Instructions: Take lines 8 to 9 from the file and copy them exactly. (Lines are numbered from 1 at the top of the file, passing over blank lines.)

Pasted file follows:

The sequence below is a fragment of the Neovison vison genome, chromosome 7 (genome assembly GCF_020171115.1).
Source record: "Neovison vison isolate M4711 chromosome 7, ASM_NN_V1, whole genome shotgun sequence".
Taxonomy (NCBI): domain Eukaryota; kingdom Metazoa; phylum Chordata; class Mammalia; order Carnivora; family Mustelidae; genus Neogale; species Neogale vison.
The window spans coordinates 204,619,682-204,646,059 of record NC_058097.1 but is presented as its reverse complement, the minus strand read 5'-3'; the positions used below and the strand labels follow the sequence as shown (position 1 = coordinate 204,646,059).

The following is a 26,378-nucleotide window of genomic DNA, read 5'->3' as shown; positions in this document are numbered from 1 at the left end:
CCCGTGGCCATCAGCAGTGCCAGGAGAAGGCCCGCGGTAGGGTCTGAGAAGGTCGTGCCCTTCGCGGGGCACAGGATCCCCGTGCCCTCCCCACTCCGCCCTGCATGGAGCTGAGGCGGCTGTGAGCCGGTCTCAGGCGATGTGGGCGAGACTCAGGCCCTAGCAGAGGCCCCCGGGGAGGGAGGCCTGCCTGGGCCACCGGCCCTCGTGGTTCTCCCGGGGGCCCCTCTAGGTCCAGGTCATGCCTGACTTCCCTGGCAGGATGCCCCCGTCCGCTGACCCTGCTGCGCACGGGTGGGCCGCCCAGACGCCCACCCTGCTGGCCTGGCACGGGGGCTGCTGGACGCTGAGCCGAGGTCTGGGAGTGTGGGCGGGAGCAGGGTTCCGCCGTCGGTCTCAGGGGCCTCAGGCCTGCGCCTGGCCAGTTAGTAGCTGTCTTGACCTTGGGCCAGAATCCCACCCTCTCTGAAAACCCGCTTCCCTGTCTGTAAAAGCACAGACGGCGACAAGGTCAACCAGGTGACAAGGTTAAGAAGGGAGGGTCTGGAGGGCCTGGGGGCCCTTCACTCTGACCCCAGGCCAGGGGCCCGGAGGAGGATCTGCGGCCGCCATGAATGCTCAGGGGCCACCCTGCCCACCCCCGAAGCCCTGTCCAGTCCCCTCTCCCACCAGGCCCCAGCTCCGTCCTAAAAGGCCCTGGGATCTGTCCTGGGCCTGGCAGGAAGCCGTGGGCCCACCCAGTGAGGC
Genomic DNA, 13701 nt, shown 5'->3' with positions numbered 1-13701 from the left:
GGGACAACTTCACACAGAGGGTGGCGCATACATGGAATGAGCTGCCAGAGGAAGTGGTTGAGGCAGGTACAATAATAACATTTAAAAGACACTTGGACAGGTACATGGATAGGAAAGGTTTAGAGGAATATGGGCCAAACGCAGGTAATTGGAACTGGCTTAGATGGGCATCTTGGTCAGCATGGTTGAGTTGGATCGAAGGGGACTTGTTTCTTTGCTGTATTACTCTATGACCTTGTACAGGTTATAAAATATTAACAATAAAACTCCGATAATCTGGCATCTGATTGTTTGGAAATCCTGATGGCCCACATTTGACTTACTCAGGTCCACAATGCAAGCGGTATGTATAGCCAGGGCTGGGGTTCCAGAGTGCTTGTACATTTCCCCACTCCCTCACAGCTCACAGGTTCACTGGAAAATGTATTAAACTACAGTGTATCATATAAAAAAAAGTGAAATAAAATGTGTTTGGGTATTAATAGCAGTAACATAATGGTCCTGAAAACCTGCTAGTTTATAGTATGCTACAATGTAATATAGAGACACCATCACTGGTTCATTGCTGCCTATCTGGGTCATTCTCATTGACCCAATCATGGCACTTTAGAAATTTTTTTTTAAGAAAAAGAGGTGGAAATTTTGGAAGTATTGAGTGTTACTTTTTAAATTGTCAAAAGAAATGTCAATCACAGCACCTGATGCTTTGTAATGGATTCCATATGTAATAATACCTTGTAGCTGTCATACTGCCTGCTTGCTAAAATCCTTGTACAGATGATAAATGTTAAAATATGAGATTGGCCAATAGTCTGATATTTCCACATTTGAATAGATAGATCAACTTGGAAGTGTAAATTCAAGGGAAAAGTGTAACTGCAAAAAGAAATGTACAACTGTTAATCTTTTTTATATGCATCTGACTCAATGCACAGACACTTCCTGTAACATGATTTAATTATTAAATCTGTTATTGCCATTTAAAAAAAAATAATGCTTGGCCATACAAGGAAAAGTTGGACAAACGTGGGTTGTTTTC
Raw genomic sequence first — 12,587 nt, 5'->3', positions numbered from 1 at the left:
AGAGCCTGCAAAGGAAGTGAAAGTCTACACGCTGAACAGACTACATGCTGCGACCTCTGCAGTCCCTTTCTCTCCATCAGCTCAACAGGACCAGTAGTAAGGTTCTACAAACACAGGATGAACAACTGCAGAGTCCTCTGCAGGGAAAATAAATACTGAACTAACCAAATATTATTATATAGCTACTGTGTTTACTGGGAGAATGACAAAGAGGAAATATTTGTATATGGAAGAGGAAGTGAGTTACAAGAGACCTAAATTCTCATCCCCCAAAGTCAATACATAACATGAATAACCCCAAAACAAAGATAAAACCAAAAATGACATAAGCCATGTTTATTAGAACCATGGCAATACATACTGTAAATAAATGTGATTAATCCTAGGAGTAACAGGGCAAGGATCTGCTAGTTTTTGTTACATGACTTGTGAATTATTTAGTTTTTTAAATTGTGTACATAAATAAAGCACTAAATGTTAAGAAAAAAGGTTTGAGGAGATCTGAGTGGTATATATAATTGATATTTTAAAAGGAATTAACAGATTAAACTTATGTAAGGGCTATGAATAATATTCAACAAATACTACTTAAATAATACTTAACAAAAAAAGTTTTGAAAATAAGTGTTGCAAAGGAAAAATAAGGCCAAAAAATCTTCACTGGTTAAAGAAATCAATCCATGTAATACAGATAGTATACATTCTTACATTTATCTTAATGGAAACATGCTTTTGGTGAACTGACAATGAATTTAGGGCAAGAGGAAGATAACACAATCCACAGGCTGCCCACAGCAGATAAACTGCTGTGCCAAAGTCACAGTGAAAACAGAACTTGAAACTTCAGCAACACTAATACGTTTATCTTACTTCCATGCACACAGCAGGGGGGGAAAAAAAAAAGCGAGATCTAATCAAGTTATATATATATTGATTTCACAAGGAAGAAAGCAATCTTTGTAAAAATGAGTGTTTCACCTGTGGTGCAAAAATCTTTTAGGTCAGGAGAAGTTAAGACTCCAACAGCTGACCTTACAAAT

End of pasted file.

GGGACAACTTCACACAGAGGGTGGCGCATACATGGAATGAGCTGCCAGAGGAAGTGGTTGAGGCAGGTACAATAATAACATTTAAAAGACACTTGGACAGGTACATGGATAGGAAAGGTTTAGAGGAATATGGGCCAAACGCAGGTAATTGGAACTGGCTTAGATGGGCATCTTGGTCAGCATGGTTGAGTTGGATCGAAGGGGACTTGTTTCTTTGCTGTATTACTCTATGACCTTGTACAGGTTATAAAATATTAACAATAAAACTCCGATAATCTGGCATCTGATTGTTTGGAAATCCTGATGGCCCACATTTGACTTACTCAGGTCCACAATGCAAGCGGTATGTATAGCCAGGGCTGGGGTTCCAGAGTGCTTGTACATTTCCCCACTCCCTCACAGCTCACAGGTTCACTGGAAAATGTATTAAACTACAGTGTATCATATAAAAAAAAGTGAAATAAAATGTGTTTGGGTATTAATAGCAGTAACATAATGGTCCTGAAAACCTGCTAGTTTATAGTATGCTACAATGTAATATAGAGACACCATCACTGGTTCATTGCTGCCTATCTGGGTCATTCTCATTGACCCAATCATGGCACTTTAGAAATTTTTTTTTAAGAAAAAGAGGTGGAAATTTTGGAAGTATTGAGTGTTACTTTTTAAATTGTCAAAAGAAATGTCAATCACAGCACCTGATGCTTTGTAATGGATTCCATATGTAATAATACCTTGTAGCTGTCATACTGCCTGCTTGCTAAAATCCTTGTACAGATGATAAATGTTAAAATATGAGATTGGCCAATAGTCTGATATTTCCACATTTGAATAGATAGATCAACTTGGAAGTGTAAATTCAAGGGAAAAGTGTAACTGCAAAAAGAAATGTACAACTGTTAATCTTTTTTATATGCATCTGACTCAATGCACAGACACTTCCTGTAACATGATTTAATTATTAAATCTGTTATTGCCATTTAAAAAAAAATAATGCTTGGCCATACAAGGAAAAGTTGGACAAACGTGGGTTGTTTTC
Raw genomic sequence first — 12,587 nt, 5'->3', positions numbered from 1 at the left: